Tag Archives: build

Player Piano for Crazy for You

Another project I worked on for Crazy for You at Elon University was a player piano. The piano sits against the wall of the saloon for a number of scenes. It has a couple of gags; when we first see it, a cowboy is playing a song on it, then gets up and walks away as the piano continues to play. Later, another cowboy fires a gun which hits the piano and causes it to start playing on its own again until it is kicked.

We began by looking for a real piano which we could take apart and modify. After a few weeks of unsuccessful searching, I decided I would just build one. After all, it needed to be a custom size to fit into the set, so transporting and modifying a real piano might be just as labor-intensive. The exterior of a piano is not really that complicated; it’s mostly a giant box with various levels of molding and details. The tricky part was getting it to play on its own.

Detail of the piano keyboard
Detail of the piano keyboard

One of the perks of working at a university is that you have a lot of crew members backstage who can operate tricks by hand. I knew the player piano could be worked manually from behind, so I just needed to figure out how to make that work. I cut out a set of piano keys from 3/4″ MDF and drilled a hole through each one. I ran a piece of metal rod through all the holes; I added a washer between each piece of MDF as a spacer. You can just make out the washers in the photograph above, catching a glint of light. This method allowed the MDF “keys” to pivot around the rod. I set the “keyboard” in the piano and added  blocks underneath to limit their movement to that which a piano has. You will notice the holes were drilled offset from the center. The extra length in the back gave the back extra weight; when you let go of a key in the front, gravity would pull the back down, returning the key to its natural position. This simple mechanism would allow someone in front to play the keyboard normally, and someone in the back could make the piano appear to play on its own by pushing the keys up.

A view from the back
A view from the back

In the view from the back, you can hopefully get a better sense of what is going on. The keys can be accessed from behind; pushing them up causes the keys in front to move down, as if the piano is playing itself. When you let go of the keys in behind, they return to their normal position. The piano was pushed up against the wall, and a hole was cut in the flat, allowing a crew member to reach in and “play” the piano without being seen by the audience. The music itself was played live by the orchestra.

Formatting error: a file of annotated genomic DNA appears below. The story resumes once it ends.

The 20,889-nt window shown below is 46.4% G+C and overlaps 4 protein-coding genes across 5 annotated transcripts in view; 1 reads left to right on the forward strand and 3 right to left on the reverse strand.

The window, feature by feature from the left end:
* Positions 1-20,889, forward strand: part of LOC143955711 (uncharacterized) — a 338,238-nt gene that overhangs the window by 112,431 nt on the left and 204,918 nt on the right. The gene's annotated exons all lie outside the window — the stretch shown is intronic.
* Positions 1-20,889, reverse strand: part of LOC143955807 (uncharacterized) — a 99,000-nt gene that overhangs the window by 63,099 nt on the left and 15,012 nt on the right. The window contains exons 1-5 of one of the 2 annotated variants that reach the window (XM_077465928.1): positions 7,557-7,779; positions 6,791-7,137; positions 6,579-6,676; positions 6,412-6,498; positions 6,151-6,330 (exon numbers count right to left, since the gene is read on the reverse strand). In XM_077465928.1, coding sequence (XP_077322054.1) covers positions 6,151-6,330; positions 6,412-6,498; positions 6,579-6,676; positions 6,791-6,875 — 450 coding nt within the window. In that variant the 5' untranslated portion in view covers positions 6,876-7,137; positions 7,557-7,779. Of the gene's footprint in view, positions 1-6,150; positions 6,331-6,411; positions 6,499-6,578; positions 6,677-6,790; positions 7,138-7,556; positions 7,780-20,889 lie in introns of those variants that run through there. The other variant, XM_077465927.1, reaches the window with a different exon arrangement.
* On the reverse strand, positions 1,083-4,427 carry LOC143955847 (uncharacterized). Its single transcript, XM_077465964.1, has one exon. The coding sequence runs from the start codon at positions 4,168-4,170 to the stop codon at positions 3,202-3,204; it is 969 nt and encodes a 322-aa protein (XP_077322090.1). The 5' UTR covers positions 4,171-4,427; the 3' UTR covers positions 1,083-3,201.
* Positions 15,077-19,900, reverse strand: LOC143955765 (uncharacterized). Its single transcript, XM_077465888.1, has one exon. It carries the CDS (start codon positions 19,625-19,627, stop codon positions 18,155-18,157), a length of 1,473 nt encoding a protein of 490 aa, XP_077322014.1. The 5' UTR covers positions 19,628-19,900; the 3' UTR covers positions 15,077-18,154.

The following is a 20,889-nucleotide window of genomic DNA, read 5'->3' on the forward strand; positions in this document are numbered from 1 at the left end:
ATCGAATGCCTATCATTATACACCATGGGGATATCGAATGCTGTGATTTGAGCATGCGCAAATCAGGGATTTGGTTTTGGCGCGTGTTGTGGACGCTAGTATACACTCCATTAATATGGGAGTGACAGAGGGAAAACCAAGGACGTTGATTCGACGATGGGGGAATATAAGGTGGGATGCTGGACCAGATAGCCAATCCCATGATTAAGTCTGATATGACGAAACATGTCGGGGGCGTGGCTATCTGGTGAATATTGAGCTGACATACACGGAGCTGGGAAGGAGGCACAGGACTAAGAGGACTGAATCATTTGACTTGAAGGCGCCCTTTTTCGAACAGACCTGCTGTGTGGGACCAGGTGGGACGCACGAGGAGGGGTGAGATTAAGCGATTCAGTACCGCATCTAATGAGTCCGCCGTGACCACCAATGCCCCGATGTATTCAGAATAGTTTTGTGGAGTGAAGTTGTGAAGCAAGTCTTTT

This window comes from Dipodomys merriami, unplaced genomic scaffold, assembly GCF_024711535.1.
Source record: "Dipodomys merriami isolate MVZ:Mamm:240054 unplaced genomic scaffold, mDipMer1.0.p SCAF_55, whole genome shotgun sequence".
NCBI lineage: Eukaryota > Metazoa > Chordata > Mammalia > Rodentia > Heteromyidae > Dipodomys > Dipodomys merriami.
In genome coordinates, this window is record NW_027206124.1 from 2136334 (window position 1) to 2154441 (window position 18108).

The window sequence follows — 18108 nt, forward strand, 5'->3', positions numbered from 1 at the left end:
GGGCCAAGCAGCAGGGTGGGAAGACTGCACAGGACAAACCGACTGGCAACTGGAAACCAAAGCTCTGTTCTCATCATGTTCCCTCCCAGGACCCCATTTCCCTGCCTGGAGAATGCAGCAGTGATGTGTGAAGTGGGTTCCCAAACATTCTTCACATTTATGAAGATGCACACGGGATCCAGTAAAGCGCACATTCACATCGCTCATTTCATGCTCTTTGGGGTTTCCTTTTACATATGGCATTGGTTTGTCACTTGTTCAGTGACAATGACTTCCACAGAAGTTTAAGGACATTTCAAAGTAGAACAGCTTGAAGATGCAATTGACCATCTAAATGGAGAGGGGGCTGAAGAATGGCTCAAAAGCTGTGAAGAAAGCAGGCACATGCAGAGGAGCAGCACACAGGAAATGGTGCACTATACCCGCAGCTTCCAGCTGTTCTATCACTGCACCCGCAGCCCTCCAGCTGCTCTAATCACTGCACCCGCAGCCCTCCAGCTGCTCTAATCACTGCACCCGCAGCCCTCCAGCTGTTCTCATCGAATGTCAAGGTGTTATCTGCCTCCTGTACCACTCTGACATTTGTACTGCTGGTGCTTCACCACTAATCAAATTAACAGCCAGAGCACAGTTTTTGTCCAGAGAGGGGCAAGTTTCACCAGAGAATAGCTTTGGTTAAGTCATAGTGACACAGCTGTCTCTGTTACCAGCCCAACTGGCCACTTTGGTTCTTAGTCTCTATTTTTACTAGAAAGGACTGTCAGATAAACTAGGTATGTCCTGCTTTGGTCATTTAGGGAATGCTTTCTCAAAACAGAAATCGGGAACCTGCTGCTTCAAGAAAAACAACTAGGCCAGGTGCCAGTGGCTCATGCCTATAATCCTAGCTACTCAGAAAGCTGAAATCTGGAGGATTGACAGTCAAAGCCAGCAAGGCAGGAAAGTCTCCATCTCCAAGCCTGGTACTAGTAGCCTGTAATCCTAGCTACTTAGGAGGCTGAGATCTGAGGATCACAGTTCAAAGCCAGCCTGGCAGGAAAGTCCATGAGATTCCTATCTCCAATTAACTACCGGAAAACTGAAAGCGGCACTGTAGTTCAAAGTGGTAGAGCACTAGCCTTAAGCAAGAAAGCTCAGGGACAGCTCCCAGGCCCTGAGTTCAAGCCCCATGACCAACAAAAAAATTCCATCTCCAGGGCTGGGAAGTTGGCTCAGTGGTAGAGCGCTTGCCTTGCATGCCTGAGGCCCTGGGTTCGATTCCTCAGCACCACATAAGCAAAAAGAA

The finished, unpainted piano
The finished, unpainted piano

The photograph above shows the piano immediately before it is painted. I managed to build the entire thing with scrap material, amazingly enough. The scene shop at Elon has a CNC machine, and it produces some wacky off-cuts. The scene shop usually doesn’t have time to trim the edges to make them square and usable again, but I do, so it gives me some nice large pieces of quality plywood and lauan.

The saloon in Crazy for You
The saloon in Crazy for You

The piano was painted to match a lot of the other woodwork used in the saloon scene. I cut some black keys out of black foam core and hot glued them on top of the white keys; they basically moved along with the white keys as they were played, but were not playable on their own. With the keys painted white and the piano painted with dark wood tones, it gave enough contrast that even the balcony seats could witness that the piano was playing on its own. All in all, it was a pretty fun prop for having been built in little over a day.

Six Foot Tall Microscope

I just finished building a six foot tall microscope which resulted in some nice photographs. I guess at six feet tall, it’s not really “micro” any more; it should just be called a “scope”.

Base structure
Structure of the interior of the base

A company with a microscope as its logo wanted a giant microscope to bring to trade shows. They wanted the silhouette of the prop to match their logo (which was simply a drawing of the side view) but with some details added to make it look more like a real microscope. One of the challenges was in designing a prop that looked like a real microscope but still resembled the outline of their logo when looked at from the side.

Continue reading Six Foot Tall Microscope

The Making of the Props for The Making of a King

I recently finished my first major gig down here in North Carolina. I was building props for the productions of Henry IV and Henry V at PlayMakers Repertory Company in Chapel Hill. It was a lot of fun, and also an interesting change of pace to return to a job where I am building all day without any managerial duties.

base of a chaise lounge
base of a chaise lounge

The base for this chaise lounge was fairly straightforward. I began by building a nice sturdy frame out of oak. The design evolved later to a piece which was completely covered in moulding. The oak ended up being completely obscured by all the moulding. Ah, well.

CNC routed headboard design
CNC routed headboard design

The king’s headboard had a fairly intricate cut-out design, so the props shop sent a piece of 3/4″ plywood to the scene shop to be CNC routed.

Completed headboard
Completed headboard

When I got the CNC’d piece back, I cleaned it up and attached some other layers, moulding, posts and finials to make the full headboard.

Trestle table base
Trestle table base

Above is a nice trestle table base I built for the tavern scene. The feet and the pieces on top of the legs are made of solid wood; I had to laminate a few pieces together to get those thicknesses. The legs themselves are actually boxed out, with a two-by-four hidden inside for strength. The wedged tenons on the sides of the legs are just fake pieces glued on the outside.

Finished table
Finished table